Disappearing Fish

Open letter to the Sierra Legal Defense Fund:

Thank you for bringing to my attention the Department of Fisheries and Oceans study that claims to prove silt is at the root of the disappearing salmon problem and that in particular, logging road construction produces the silt that is causing the devastation experienced by the fishing industry.

I personally do not believe this to be true. Logging roads, not to mention an number of other roads, have been around far longer than the fish have been missing. For many years, when no consideration was given to silting or erosion at all, we saw some of the largest returns of fish. As well, the mighty, muddy Fraser river has enticed significant numbers of returning salmon over the last ever so many centuries. No, I think there is a different cause for the fish loss.

Some people say that the El Nino overheated water is the problem – that predatory fish that follow the warmer water north are enjoying juvenile salmon for breakfast, lunch and diner.
However, I disagree with that as well. I think the DFO’s “environmentally friendly” catch and release policies are the cause and definitely warrant much more research.

Consider the experience from a fishy perspective, of being hooked – the sensation of total shock when that insignificant meal turns out to be attached to your lower lip and it is now controlling you. And regardless of how hard you fight the excruciating pain you aren’t powerful enough to resist the relentless pull in a direction you don’t want to go. As you weaken, you’re being dragged away from all of your acquaintances and in the periphery of your senses you detect this huge plastic object with a bunch of yelling and waving humans in it. With the last feeble shwish of your tail, in the last desperate effort to escape, you experience the final indignity – the net.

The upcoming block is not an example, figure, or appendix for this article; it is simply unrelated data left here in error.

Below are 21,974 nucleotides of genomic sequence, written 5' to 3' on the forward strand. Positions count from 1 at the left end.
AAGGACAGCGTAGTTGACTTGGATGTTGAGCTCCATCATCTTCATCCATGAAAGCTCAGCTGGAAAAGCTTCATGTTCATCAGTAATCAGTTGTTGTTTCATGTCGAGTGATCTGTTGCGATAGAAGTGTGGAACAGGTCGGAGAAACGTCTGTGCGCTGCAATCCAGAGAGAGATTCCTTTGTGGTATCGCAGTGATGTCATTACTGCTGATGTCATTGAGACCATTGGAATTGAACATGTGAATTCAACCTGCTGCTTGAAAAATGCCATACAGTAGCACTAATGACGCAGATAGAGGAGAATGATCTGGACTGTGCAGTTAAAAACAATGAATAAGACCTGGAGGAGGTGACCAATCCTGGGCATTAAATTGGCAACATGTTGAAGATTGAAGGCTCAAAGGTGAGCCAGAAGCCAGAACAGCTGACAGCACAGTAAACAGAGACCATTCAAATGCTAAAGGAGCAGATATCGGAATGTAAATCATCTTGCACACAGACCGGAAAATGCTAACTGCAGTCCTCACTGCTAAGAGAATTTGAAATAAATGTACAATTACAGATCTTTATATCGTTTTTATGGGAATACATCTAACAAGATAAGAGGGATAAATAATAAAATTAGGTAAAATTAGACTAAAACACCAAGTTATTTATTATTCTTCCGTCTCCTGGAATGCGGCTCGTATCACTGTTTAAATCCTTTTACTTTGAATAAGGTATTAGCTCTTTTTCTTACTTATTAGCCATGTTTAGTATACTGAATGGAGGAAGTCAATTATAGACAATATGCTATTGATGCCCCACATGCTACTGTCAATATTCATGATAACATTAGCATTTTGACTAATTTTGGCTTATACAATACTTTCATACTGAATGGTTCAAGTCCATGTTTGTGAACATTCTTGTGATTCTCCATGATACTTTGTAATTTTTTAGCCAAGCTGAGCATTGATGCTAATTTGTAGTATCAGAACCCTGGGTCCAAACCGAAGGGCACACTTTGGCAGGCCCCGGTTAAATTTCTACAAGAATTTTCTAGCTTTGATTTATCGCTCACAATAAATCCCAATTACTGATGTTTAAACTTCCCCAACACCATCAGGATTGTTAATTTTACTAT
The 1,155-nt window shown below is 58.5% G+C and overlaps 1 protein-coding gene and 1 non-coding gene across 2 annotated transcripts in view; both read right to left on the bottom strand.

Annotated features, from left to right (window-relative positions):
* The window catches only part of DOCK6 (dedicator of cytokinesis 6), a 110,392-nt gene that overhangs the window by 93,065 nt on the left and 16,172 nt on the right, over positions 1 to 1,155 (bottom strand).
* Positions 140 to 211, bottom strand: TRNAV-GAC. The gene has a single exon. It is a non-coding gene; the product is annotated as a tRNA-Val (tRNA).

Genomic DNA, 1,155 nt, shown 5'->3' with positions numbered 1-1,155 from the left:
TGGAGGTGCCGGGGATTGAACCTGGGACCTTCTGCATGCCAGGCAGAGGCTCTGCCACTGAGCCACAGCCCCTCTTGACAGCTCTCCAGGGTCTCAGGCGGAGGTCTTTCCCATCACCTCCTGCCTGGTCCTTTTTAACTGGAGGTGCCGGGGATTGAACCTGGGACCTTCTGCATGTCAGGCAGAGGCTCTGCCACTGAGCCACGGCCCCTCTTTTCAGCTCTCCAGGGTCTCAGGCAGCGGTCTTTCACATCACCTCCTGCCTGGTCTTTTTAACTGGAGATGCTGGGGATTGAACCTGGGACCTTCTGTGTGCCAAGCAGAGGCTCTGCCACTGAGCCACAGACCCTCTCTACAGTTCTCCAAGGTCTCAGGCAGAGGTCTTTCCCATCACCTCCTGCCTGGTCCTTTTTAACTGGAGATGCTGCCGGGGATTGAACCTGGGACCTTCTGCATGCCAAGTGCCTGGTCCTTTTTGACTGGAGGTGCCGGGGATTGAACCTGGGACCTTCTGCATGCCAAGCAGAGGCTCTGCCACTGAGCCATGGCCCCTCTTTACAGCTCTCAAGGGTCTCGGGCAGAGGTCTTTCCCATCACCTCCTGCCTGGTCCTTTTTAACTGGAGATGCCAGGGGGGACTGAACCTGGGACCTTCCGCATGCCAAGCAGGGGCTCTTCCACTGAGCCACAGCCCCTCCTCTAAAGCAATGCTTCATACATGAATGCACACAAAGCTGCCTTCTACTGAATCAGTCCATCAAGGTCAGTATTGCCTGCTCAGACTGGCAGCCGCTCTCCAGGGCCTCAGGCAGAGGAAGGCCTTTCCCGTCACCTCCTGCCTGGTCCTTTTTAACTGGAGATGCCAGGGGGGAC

Now, totally trapped, you are dragged from the net, some contaminating fingers are inserted in your gills and while you’re held in the most degrading position you’ve ever been in, a flash of light blinds you. All your dreams of spawning and leaving a million descendants to carry on for you come to an end.

But such is not yet the case, for you’ve been caught by a fisherperson who, by law, must follow the practice of “catch and release” for all salmon caught. Terrified, in pain, blind and disoriented, this individual drops you back in the water.

As a human being, consider the psychological damage incurred by a four year old cold blooded creature that has spent it’s entire life gulping down things that don’t do it any harm – suddenly to have a bait fish return such a horrific bite.

But it doesn’t end there. After this fish fully comprehends that he/she is once more free, a second psychological blow truly destroys the fish’s ego. Now waves of self doubt and inadequacy overwhelm this rejected fish. Yes, this fish now concludes that he/she was judged not worthy of retention, not even fit to be eaten, for while you may be able to see life from a fishy perspective, no fish has the ability to see life from a human perspective. This fish doesn’t view being released as an act of benevolent consideration; it simply feels rejected.

I’m sure that this fish, surviving such a traumatic experience, will, after a time of reflection, decide not to reproduce. A fish having knowledge of being caught and then rejected would want to spare their offspring a similar fate.

I’m convinced that the “catch and release” survivors have become sterile, probably by choice, or from psychological damage – something only further research could tell us. Quite possibly these fish are even presenting a convincing argument to their “in school” peers in favor of celibacy.

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